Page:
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Bridge Mode

A common feature of COTS Wi-Fi routers is to be able to set the router to bridge mode, where the devices stops acting like an IP router (layer 3) and starts acting like an ethernet switch (layer 2). LibreCMC does not actually have a bridge mode, but the same effect is achievable with two easy steps.

  1. Add the WAN ethernet port to the LAN bridge interface
  2. Set the DHCP server to ignore the LAN interface

Adjust the LAN bridge interface

Go to the Network >> Interfaces page and press the EDIT button next to the LAN Network. Select the Physical Settings tab.

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Place a checkmark in the box for the "eth0" interface for wan and wan6. (I suppose the interface name might vary amongst different routers.)

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You can also check the box for Enable STP if desired. There doesn't seem to be any downside from this, though I suppose it would use a little more CPU cycles and memory. STP is a protocol intended to prevent infinite communication loops from forming in a network of layer 2 switches.

Adjust DHCP server settings

On the same page, scroll down a little to the DHCP Server section. In the General Setup tab, check the "Ignore interface" box.

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Save and apply your changes.

Communicating with LibreCMC in "bridge mode"

Now that the DHCP server is turned off, the next time you connect to the libreCMC device, you will not be able to communicate with it. You must set your connecting device manually to be on the same subnet. Since the default libreCMC LAN IP address is, it should work to set your connecting device to IP address Gnu/Linux systems, the command is usually ip addr add dev eth0 or dev wlan0 if connecting wirelessly.

Alternatively, you may set the libreCMC device to receive an IP address from another DHCP server on your network: go to back to the Network >> Interfaces page, press the EDIT button again next to the LAN Network, select the General Setup tab, and switch the Protocol from "Static address" to "DHCP client". (It seems that in LibreCMC, bridging the LAN interface to the WAN port disables the operation of the DHCP client on the WAN interface.) Of course, if you do this, be sure that your DHCP server has reserved a memorable IP address for the LibreCMC device's MAC address, so you don't have trouble finding it.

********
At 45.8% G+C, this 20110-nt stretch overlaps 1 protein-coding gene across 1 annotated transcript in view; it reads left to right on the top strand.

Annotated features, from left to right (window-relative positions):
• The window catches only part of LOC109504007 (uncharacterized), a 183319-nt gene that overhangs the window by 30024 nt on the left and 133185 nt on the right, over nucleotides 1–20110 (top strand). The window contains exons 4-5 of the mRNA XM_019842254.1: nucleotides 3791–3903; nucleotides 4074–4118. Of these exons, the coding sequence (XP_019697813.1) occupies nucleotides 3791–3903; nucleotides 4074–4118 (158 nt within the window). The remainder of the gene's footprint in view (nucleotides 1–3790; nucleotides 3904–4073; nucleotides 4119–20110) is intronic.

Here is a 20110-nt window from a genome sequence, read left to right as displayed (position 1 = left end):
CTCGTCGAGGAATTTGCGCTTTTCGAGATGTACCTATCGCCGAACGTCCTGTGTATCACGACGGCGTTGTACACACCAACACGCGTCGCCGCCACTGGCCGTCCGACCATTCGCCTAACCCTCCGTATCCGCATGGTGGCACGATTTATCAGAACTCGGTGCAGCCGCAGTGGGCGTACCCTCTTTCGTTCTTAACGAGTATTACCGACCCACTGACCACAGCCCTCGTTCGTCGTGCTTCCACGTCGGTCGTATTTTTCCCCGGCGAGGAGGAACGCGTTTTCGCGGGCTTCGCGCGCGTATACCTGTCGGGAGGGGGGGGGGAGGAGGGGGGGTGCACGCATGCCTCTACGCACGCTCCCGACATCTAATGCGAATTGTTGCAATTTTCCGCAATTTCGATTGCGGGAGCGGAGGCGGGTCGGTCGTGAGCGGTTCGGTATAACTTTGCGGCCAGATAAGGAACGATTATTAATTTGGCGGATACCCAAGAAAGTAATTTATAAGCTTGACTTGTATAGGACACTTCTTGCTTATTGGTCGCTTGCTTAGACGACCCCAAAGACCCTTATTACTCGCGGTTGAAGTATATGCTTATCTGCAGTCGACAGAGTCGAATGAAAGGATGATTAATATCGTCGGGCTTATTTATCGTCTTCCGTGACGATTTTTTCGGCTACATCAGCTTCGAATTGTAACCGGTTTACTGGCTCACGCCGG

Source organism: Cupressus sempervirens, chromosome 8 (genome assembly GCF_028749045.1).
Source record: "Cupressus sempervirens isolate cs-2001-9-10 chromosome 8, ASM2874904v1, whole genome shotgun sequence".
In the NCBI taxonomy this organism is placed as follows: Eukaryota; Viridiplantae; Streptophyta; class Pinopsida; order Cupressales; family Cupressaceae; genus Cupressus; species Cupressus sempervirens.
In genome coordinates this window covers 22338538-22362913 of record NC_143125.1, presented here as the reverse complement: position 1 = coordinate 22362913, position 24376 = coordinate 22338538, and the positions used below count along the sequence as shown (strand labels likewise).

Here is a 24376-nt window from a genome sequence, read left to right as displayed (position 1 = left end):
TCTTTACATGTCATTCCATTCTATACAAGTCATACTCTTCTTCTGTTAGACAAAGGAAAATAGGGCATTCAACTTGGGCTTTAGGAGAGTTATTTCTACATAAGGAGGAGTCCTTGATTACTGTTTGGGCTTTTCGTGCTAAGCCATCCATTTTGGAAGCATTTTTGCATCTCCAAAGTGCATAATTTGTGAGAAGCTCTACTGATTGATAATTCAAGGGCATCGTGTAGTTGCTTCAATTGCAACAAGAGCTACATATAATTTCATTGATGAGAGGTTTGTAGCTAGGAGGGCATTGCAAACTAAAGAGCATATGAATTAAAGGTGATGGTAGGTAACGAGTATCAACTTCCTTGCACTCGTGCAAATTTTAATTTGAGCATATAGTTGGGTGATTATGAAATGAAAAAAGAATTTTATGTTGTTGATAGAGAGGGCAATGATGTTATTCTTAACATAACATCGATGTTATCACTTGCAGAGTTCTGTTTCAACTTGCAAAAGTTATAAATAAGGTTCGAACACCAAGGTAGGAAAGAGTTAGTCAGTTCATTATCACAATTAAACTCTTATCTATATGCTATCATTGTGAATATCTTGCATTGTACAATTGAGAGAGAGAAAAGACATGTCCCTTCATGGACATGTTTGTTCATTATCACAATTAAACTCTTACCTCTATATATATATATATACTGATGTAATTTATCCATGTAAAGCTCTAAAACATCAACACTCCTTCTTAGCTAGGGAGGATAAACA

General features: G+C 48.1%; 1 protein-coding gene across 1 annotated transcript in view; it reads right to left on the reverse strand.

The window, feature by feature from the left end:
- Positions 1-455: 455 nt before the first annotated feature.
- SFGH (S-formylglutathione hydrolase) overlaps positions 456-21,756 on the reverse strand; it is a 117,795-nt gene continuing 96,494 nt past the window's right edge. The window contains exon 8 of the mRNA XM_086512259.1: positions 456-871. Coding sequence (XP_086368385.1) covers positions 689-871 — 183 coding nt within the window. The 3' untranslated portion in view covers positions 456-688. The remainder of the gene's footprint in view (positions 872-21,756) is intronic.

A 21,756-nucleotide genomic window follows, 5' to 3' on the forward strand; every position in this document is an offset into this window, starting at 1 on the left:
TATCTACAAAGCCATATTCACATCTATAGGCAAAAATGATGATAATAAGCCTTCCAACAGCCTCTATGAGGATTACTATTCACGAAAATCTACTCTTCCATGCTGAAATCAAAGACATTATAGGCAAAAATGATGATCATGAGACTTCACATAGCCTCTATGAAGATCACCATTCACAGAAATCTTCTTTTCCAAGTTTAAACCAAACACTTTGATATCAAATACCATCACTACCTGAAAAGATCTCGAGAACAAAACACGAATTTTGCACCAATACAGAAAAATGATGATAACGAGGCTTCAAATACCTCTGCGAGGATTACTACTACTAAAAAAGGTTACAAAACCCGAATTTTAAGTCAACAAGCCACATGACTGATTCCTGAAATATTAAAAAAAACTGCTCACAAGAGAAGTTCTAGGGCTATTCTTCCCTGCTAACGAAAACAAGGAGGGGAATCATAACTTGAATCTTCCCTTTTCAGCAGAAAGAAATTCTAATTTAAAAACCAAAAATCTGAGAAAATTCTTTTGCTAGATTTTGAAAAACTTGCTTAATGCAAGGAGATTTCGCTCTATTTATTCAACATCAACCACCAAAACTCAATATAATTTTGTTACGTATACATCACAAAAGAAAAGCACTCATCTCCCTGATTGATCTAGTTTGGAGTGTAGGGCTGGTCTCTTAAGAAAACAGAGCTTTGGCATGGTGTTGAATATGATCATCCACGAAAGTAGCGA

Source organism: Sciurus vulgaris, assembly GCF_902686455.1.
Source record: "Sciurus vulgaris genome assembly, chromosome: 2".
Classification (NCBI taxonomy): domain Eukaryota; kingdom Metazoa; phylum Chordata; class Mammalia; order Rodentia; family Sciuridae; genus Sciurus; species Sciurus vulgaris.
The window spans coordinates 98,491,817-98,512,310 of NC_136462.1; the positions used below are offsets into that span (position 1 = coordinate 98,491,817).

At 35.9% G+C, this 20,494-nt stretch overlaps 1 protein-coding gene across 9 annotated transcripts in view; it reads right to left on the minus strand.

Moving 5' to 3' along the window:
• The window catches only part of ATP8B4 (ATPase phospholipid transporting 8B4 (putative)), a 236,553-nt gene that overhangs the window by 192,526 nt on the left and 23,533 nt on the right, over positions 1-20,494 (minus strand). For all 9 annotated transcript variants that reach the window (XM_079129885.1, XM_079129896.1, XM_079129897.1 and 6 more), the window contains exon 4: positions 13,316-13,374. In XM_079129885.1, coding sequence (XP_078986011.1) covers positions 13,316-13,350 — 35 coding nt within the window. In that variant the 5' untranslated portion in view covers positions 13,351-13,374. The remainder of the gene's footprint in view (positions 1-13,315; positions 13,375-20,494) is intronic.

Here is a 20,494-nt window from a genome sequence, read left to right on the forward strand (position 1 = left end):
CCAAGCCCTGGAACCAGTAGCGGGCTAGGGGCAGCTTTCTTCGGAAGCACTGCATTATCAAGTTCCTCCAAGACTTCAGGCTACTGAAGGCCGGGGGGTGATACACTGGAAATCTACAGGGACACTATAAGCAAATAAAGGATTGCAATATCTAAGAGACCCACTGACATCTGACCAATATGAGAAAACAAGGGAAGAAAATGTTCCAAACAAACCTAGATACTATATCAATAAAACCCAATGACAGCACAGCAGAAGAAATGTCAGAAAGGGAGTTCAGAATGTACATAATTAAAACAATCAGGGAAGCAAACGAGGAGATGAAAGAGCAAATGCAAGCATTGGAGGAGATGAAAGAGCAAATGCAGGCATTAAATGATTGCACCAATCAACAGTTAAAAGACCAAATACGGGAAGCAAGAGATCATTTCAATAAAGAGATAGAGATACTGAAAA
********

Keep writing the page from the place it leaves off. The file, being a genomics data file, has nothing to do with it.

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These adjustments are not required, but they lead to a configuration which will be more consistent and have cleaner logs.

Disabling odhcpd (DHCP daemon)

In bridge mode, you aren't going to want to serve DHCP out any interface. So you might as well just shut down the whole DHCP server. Log in via SSH, and run the commands:

/etc/init.d/odhcpd stop
/etc/init.d/odhcpd disable

Delete the WAN(6) interfaces

From Network >> Interfaces, you can delete the WAN and WAN6 interfaces. See also the "Add a LAN6 interface" section below.

Delete the WAN Firewall Zone

From Network >> Firewall you can delete the WAN zone. If you do need a WAN firewall, then you should not be running in bridge mode in the first place.

Add a LAN6 Interface

If you have IPv6 access, you will want an interface which receives an IPv6 address. From Network >> Interfaces create a new interface called LAN6 with Protocol set to DHCPv6 client.

You will likely also want to disable odhcpd (see above). Otherwise your logs can get filled up with unnecessary IPv6 related messages, as libreCMC tries to act like an IPv6 router. odhcpd normally handles DHCPv6 as well as IPv6 Router Advertisements.